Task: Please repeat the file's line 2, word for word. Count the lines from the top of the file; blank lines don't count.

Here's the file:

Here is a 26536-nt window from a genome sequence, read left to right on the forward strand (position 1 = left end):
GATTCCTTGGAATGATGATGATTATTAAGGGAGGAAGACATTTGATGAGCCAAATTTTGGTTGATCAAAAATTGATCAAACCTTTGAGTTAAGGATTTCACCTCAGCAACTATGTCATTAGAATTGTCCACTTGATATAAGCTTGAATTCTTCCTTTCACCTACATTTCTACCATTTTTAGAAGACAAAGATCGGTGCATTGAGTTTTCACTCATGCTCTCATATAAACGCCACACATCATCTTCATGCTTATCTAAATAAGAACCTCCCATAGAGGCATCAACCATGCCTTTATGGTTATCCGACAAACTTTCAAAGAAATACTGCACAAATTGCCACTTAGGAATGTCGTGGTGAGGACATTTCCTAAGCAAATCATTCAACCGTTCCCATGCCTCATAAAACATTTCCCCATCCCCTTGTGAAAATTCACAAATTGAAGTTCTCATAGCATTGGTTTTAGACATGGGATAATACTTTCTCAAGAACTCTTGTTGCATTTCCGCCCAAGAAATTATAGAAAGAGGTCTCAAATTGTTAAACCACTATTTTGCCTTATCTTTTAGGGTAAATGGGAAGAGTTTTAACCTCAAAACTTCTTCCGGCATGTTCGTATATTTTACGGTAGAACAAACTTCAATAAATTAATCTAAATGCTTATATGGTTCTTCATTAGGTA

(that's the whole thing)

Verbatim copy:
GATTCCTTGGAATGATGATGATTATTAAGGGAGGAAGACATTTGATGAGCCAAATTTTGGTTGATCAAAAATTGATCAAACCTTTGAGTTAAGGATTTCACCTCAGCAACTATGTCATTAGAATTGTCCACTTGATATAAGCTTGAATTCTTCCTTTCACCTACATTTCTACCATTTTTAGAAGACAAAGATCGGTGCATTGAGTTTTCACTCATGCTCTCATATAAACGCCACACATCATCTTCATGCTTATCTAAATAAGAACCTCCCATAGAGGCATCAACCATGCCTTTATGGTTATCCGACAAACTTTCAAAGAAATACTGCACAAATTGCCACTTAGGAATGTCGTGGTGAGGACATTTCCTAAGCAAATCATTCAACCGTTCCCATGCCTCATAAAACATTTCCCCATCCCCTTGTGAAAATTCACAAATTGAAGTTCTCATAGCATTGGTTTTAGACATGGGATAATACTTTCTCAAGAACTCTTGTTGCATTTCCGCCCAAGAAATTATAGAAAGAGGTCTCAAATTGTTAAACCACTATTTTGCCTTATCTTTTAGGGTAAATGGGAAGAGTTTTAACCTCAAAACTTCTTCCGGCATGTTCGTATATTTTACGGTAGAACAAACTTCAATAAATTAATCTAAATGCTTATATGGTTCTTCATTAGGTA